The bacterionanofiber protein AtaA, a member of the trimeric autotransporter adhesin family found in Acinetobacter sp. Tol 5, is responsible for the nonspecific, high adhesiveness and autoagglutination of this strain. Previously, we introduced the ataA gene into the nonadhesive Acinetobacter strain ST-550, which conferred high adhesiveness to this strain, immobilized its cells, and improved indigo productivity due to enhanced tolerance to the toxic substrate. In this study, we again demonstrated the effectiveness of this new microbial immobilization method using AtaA in a number of conditions. AtaA enabled the effective immobilization of growing, resting, and lyophilized cells of a type strain of Acinetobacter, ADP1, which is also intrinsically nonadhesive, onto the surface of several kinds of support ranging from artificial to natural materials and from hydrophobic polyurethane to hydrophilic glass. Immobilization with AtaA enabled exclusive cell growth in the support space and only a few cells existed in the bulk medium. Immobilization of resting cells drastically increased cell concentration, depending on the support material; dry cells of approximately 110 g/L could be immobilized onto glass wool. Finally, we demonstrated that ADP1 cells immobilized on polyurethane foam can undergo at least 10 repetitive reactions without inactivation during a 5-h period. Even after drying and storing for 3 days, the immobilized cells showed enzymatic activity and an ester hydrolysis reaction was repeated by simply transferring the support with the cells into a fresh reaction buffer.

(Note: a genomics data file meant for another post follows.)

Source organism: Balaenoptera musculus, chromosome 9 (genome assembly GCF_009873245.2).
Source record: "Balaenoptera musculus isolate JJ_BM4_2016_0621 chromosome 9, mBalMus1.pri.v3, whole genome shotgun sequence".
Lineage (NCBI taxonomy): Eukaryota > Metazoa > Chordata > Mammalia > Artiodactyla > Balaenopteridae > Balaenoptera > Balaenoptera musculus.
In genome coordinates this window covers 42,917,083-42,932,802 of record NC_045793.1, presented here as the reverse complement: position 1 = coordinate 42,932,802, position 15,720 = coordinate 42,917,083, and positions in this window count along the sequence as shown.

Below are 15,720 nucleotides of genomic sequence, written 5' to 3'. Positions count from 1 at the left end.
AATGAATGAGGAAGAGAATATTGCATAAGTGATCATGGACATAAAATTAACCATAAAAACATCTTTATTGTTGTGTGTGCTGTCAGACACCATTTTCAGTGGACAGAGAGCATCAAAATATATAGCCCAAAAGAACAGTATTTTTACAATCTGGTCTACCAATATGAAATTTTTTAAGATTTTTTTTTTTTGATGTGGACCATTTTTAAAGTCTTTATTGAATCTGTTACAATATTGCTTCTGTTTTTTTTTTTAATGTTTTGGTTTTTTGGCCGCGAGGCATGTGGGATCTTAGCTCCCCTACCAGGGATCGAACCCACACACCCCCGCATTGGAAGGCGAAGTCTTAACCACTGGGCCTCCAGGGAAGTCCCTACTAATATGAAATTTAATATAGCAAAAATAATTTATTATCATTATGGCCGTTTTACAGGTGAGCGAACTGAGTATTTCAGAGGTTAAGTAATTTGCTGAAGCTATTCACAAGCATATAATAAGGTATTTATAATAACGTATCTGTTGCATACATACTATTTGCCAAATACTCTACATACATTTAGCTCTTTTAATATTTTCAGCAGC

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This work was supported by grants from the Japan Science and Technology Agency through the “Precursory Research for Embryonic Science and Technology Program” and by the Japan Society for the Promotion of Science through the “Funding Program for Next Generation World-Leading Researchers (NEXT Program),” initiated by the Council for Science and Technology Policy in Japan.
Conflict of interest
A patent application has been filed in relation to this work (WO2009/104281).
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Hori, K., Ohara, Y., Ishikawa, M. et al. Effectiveness of direct immobilization of bacterial cells onto material surfaces using the bacterionanofiber protein AtaA. Appl Microbiol Biotechnol 99, 5025–5032 (2015). https://doi.org/10.1007/s00253-015-6554-9
- Trimeric autotransporter adhesin